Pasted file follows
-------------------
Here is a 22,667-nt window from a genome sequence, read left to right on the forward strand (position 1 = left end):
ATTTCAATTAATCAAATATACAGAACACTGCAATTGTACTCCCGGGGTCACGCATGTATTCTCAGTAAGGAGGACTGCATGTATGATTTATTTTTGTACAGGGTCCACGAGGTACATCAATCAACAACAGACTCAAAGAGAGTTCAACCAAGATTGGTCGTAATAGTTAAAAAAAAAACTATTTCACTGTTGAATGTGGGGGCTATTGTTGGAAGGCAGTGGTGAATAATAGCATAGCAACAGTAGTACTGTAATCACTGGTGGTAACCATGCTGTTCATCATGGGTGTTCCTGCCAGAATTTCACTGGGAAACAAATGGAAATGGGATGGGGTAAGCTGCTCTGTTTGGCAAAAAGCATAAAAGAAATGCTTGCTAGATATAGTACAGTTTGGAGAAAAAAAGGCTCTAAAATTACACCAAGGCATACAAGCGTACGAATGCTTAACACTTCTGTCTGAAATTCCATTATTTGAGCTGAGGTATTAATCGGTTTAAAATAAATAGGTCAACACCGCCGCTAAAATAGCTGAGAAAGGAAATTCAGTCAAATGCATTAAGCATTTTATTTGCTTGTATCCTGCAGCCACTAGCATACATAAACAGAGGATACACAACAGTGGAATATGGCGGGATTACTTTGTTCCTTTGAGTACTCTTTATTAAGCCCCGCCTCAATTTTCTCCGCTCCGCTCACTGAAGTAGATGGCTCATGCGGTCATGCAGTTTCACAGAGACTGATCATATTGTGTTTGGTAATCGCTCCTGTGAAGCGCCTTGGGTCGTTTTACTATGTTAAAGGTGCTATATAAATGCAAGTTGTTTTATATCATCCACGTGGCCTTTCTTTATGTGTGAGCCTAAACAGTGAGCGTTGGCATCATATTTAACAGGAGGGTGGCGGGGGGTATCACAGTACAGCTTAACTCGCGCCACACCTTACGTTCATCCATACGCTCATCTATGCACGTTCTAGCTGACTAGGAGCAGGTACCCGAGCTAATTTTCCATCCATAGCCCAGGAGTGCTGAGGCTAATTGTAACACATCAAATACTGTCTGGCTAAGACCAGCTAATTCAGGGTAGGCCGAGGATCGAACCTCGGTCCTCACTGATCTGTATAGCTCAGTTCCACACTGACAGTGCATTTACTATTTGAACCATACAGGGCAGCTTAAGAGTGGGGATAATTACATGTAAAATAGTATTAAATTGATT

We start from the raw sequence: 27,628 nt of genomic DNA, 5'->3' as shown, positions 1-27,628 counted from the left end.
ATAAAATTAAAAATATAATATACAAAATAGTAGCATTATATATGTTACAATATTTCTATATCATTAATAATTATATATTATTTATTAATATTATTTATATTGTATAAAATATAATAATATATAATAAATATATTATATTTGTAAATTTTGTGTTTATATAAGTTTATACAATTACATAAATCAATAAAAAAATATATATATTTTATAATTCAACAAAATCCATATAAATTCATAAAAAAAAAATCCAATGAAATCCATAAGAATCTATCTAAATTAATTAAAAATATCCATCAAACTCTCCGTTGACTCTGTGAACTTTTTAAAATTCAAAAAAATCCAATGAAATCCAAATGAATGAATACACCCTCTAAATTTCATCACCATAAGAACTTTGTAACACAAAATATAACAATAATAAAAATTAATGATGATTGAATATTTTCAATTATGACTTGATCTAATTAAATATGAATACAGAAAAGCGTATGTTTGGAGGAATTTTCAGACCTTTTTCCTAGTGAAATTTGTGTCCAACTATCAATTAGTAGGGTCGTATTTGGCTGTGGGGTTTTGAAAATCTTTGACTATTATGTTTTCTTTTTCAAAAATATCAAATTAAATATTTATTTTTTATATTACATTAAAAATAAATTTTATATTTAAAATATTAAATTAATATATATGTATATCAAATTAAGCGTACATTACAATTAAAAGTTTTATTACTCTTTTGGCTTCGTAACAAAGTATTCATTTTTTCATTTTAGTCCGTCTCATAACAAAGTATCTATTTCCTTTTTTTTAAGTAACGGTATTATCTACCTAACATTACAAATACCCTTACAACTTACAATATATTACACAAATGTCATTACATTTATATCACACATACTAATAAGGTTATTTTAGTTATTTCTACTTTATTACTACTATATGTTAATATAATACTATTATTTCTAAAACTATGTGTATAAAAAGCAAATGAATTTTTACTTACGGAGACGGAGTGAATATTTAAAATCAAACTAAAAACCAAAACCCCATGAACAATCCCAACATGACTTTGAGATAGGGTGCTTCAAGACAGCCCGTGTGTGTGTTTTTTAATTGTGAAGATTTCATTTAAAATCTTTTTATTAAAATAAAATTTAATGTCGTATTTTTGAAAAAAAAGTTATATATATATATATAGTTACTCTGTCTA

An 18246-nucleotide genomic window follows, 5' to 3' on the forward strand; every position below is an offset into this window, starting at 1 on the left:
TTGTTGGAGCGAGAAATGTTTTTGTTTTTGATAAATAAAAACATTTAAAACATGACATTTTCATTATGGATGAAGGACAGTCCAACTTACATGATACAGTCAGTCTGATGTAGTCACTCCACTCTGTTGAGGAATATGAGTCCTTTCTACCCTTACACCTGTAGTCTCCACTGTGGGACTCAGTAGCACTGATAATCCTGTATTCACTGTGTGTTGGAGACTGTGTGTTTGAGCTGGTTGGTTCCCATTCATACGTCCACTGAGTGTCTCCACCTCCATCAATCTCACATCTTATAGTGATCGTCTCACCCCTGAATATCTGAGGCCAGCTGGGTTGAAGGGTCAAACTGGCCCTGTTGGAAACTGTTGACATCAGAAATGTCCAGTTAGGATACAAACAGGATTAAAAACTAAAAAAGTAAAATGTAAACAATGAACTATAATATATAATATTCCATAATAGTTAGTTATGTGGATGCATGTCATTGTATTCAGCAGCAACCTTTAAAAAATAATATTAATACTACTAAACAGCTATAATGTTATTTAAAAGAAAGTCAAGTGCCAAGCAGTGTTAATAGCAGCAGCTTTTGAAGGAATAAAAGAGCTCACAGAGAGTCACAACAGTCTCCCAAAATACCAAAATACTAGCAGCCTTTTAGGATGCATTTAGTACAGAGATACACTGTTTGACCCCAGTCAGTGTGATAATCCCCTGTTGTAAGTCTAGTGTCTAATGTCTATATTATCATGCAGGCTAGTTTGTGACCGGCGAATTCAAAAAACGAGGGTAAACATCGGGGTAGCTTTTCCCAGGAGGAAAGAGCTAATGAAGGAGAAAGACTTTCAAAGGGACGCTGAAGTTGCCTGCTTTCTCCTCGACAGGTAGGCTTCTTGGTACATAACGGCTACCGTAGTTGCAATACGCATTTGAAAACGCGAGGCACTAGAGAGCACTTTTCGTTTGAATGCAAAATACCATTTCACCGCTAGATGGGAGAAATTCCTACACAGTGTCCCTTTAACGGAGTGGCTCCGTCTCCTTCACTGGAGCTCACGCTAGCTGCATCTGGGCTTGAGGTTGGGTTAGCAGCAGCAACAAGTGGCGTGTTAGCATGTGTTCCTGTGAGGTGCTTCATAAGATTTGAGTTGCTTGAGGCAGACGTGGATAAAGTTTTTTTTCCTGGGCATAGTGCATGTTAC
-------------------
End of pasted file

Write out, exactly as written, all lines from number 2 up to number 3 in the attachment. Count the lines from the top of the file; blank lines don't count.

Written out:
ATTTCAATTAATCAAATATACAGAACACTGCAATTGTACTCCCGGGGTCACGCATGTATTCTCAGTAAGGAGGACTGCATGTATGATTTATTTTTGTACAGGGTCCACGAGGTACATCAATCAACAACAGACTCAAAGAGAGTTCAACCAAGATTGGTCGTAATAGTTAAAAAAAAAACTATTTCACTGTTGAATGTGGGGGCTATTGTTGGAAGGCAGTGGTGAATAATAGCATAGCAACAGTAGTACTGTAATCACTGGTGGTAACCATGCTGTTCATCATGGGTGTTCCTGCCAGAATTTCACTGGGAAACAAATGGAAATGGGATGGGGTAAGCTGCTCTGTTTGGCAAAAAGCATAAAAGAAATGCTTGCTAGATATAGTACAGTTTGGAGAAAAAAAGGCTCTAAAATTACACCAAGGCATACAAGCGTACGAATGCTTAACACTTCTGTCTGAAATTCCATTATTTGAGCTGAGGTATTAATCGGTTTAAAATAAATAGGTCAACACCGCCGCTAAAATAGCTGAGAAAGGAAATTCAGTCAAATGCATTAAGCATTTTATTTGCTTGTATCCTGCAGCCACTAGCATACATAAACAGAGGATACACAACAGTGGAATATGGCGGGATTACTTTGTTCCTTTGAGTACTCTTTATTAAGCCCCGCCTCAATTTTCTCCGCTCCGCTCACTGAAGTAGATGGCTCATGCGGTCATGCAGTTTCACAGAGACTGATCATATTGTGTTTGGTAATCGCTCCTGTGAAGCGCCTTGGGTCGTTTTACTATGTTAAAGGTGCTATATAAATGCAAGTTGTTTTATATCATCCACGTGGCCTTTCTTTATGTGTGAGCCTAAACAGTGAGCGTTGGCATCATATTTAACAGGAGGGTGGCGGGGGGTATCACAGTACAGCTTAACTCGCGCCACACCTTACGTTCATCCATACGCTCATCTATGCACGTTCTAGCTGACTAGGAGCAGGTACCCGAGCTAATTTTCCATCCATAGCCCAGGAGTGCTGAGGCTAATTGTAACACATCAAATACTGTCTGGCTAAGACCAGCTAATTCAGGGTAGGCCGAGGATCGAACCTCGGTCCTCACTGATCTGTATAGCTCAGTTCCACACTGACAGTGCATTTACTATTTGAACCATACAGGGCAGCTTAAGAGTGGGGATAATTACATGTAAAATAGTATTAAATTGATT

We start from the raw sequence: 27,628 nt of genomic DNA, 5'->3' as shown, positions 1-27,628 counted from the left end.